Jan 312013
 

One question I’m constantly asked, by both consulting clients and business school classes, is, “When should you review and possibly change your strategy?”

A second question—one that’s almost never asked—is just as important: When should you rethink the way you make strategy?

The answer to both questions, as with most others in management, is “It depends.”

There is never a “right” time to take a fresh look at your strategy. After all, strategy is a dynamic activity. You may create it at a specific moment, but you execute it over weeks, months or years—and meanwhile, things change constantly both inside and outside your organization.

Let’s say you develop a five-year plan. Let’s say, too, that you’ve laid out in great detail what you expect to happen in your world from year to year, what you must do, and what results you will get. You bind that story into a thick document, and start moving.

In no time at all, though, the assumptions you made about the future turn out to be wrong. You try to execute your plan as well as possible, but the world you designed it for is not the world you find yourself in. There are many surprises. Things don’t go as smoothly as you’d like. Problems distract you. New challenges engulf you.

Politicians fighting for voters seem intent on making life tough for business. The economy  grows and slows. Regulators keep you on your toes with a string of new laws and adjustments to old ones. Machines fail. People present you with a constant flow of problems. Suppliers let you down. Competitors surprise you. Customers change their spending habits. And so on.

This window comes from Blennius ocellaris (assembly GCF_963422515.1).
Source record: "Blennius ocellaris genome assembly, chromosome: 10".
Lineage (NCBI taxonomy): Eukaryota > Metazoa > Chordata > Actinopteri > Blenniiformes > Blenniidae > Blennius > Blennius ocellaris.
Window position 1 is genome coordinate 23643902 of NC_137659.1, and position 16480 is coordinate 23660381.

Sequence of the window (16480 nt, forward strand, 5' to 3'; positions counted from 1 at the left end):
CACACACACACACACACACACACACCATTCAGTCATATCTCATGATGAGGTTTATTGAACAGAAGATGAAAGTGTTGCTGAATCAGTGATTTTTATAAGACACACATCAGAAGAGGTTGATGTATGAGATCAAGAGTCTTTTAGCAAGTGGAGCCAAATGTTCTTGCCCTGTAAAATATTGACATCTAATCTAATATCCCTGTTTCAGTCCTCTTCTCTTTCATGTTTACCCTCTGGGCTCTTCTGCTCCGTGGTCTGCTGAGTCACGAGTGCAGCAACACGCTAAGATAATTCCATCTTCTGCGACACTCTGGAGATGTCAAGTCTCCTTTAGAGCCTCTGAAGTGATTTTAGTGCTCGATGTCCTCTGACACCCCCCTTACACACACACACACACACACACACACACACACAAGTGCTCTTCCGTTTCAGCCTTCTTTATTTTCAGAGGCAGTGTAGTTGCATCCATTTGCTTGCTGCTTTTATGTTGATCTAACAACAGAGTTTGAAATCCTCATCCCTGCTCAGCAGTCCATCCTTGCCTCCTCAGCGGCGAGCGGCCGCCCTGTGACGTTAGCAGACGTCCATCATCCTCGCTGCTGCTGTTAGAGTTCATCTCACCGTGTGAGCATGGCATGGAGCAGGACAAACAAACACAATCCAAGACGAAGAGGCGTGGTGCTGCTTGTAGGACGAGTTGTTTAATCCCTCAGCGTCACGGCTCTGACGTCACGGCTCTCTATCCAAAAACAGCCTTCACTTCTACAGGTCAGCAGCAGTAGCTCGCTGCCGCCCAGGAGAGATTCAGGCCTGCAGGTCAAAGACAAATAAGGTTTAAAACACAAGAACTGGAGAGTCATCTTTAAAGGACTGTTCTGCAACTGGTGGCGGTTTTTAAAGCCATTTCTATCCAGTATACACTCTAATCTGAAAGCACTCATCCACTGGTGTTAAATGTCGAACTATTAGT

The result is, you spend more time fighting fires than thinking about the future. You miss some of your targets. And you realize that that you’re doing a lot of things that no longer make sense.

There’s no point in persisting with a strategy that’s out of kilter with the world. So you need to rethink what you’re doing. But it’s not enough to do it at long intervals, or as a one-off response to factors that have popped up on your radar screen.

NEW REALITIES DEMAND A NEW STRATEGIC CONVERSATION

If 2011 was a year of astonishing tumult and upheaval, 2012 is bringing even more of it. “The new normal” is defined by austerity, volatility, and surprise, and much of the world will struggle for years through “The Great Contraction.” At the same time, we face rapid and radical shifts in politics, society, the environment, regulation, and technology—and in customer and competitor behavior.

Today, virtually every market—for any product or service—is an emerging market demanding fresh insights and ideas.

To survive and thrive in this new era, companies need to take a new look at the purpose and role of business, what “value creation” means—and which stakeholders really matter. They need to out-learn and out-run the competition. They need to understand the “rules of their game” and excel at them, while simultaneously making innovation a way of life. And they need to balance long-term capability building with short term action.

Strategic thinking is a living process. Strategy is a here-and-now view of where and how you’ll compete, which will almost inevitably have to change faster than you might imagine. So you need to review it constantly, to be sure you’re dealing in the best possible way with emerging conditions.

But it’s not enough just to re-look at the assumptions you made and the decisions and choices that followed. The content of your strategy is obviously important. But equally important—and largely overlooked—is the way you got to it. In other words, the way you think about strategy.

Right now, job #1 for most executives is not only to reset their strategies, but also to rethink what strategy should do for them and how they use it. That’s job #1 for me too!

 This is no time for business as usual. Neither can you risk strategy as usual.

 
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  •  31/01/2013